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The ancient term agoraphobia is translated from Greek as fear of an open marketplace. Agoraphobia today describes severe and pervasive anxiety about being in situations from which escape might be difficult or avoidance of situations such as being alone outside of the home, traveling in a car, bus, or airplane, or being in a crowded area (DSM-IV).

      Most people who present to mental health specialists develop agoraphobia after the onset of panic disorder (American Psychiatric Association, 1998). Agoraphobia is best understood as an adverse behavioral outcome of repeated panic attacks and the subsequent worry, preoccupation, and avoidance (Barlow, 1988). Thus, the formal diagnosis of panic disorder with agoraphobia was established. However, for those people in communities or clinical settings who do not meet full criteria for panic disorder, the formal diagnosis of agoraphobia without history of panic disorder is used (DSM-IV).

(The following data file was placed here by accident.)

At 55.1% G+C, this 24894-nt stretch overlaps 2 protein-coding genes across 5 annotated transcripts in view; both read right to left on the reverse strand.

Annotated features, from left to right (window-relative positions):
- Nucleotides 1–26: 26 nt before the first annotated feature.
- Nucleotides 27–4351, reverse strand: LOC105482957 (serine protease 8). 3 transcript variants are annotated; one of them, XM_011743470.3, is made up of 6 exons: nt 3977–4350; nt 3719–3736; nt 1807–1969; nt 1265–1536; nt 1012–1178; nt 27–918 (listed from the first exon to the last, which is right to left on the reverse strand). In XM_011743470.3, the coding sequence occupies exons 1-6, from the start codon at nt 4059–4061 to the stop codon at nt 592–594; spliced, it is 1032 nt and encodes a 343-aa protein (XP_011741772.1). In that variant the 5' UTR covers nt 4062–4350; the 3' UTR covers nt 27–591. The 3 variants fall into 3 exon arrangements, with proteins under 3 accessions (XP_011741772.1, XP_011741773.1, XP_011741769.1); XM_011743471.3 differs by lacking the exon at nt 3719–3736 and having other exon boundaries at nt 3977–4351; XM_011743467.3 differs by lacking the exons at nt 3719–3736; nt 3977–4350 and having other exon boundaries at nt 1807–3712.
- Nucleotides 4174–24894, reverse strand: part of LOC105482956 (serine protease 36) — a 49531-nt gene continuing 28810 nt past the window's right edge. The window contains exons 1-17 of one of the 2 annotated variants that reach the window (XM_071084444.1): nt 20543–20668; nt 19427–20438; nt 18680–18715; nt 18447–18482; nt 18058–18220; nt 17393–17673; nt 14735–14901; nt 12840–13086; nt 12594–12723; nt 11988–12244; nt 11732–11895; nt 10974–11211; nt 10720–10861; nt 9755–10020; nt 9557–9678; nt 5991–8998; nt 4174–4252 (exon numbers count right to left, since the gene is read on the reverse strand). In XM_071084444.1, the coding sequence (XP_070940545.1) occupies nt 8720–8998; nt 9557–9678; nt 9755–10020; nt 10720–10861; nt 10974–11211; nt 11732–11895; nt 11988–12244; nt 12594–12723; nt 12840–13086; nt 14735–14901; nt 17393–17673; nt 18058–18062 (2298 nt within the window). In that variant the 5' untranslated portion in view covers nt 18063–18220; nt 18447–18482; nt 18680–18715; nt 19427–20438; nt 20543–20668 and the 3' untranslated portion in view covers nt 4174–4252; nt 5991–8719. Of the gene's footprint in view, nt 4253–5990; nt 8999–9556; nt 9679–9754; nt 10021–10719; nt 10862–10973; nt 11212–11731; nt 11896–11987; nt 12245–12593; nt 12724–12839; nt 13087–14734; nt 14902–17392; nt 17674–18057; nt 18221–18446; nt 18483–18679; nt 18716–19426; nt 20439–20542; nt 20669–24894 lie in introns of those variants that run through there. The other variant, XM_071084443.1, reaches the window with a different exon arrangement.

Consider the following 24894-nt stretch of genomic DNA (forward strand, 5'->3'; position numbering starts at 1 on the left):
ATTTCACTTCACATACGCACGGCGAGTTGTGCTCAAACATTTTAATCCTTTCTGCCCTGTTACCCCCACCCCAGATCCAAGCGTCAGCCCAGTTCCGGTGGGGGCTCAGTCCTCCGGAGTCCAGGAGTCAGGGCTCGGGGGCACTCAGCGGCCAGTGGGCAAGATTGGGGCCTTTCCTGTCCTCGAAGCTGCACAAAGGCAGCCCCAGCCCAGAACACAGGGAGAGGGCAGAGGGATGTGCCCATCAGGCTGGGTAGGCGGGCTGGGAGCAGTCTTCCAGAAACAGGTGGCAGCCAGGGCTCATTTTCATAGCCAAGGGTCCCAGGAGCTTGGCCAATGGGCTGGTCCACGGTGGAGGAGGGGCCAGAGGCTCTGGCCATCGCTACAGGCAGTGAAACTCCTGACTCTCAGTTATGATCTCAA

The 1 -year prevalence of agoraphobia is about 5 percent. Agoraphobia occurs about two times more commonly among women than men (Magee et al., 1996). The gender difference may be attributable to social-cultural factors that encourage, or permit, the greater expression of avoidant coping strategies by women (DSM-IV), although other explanations are possible.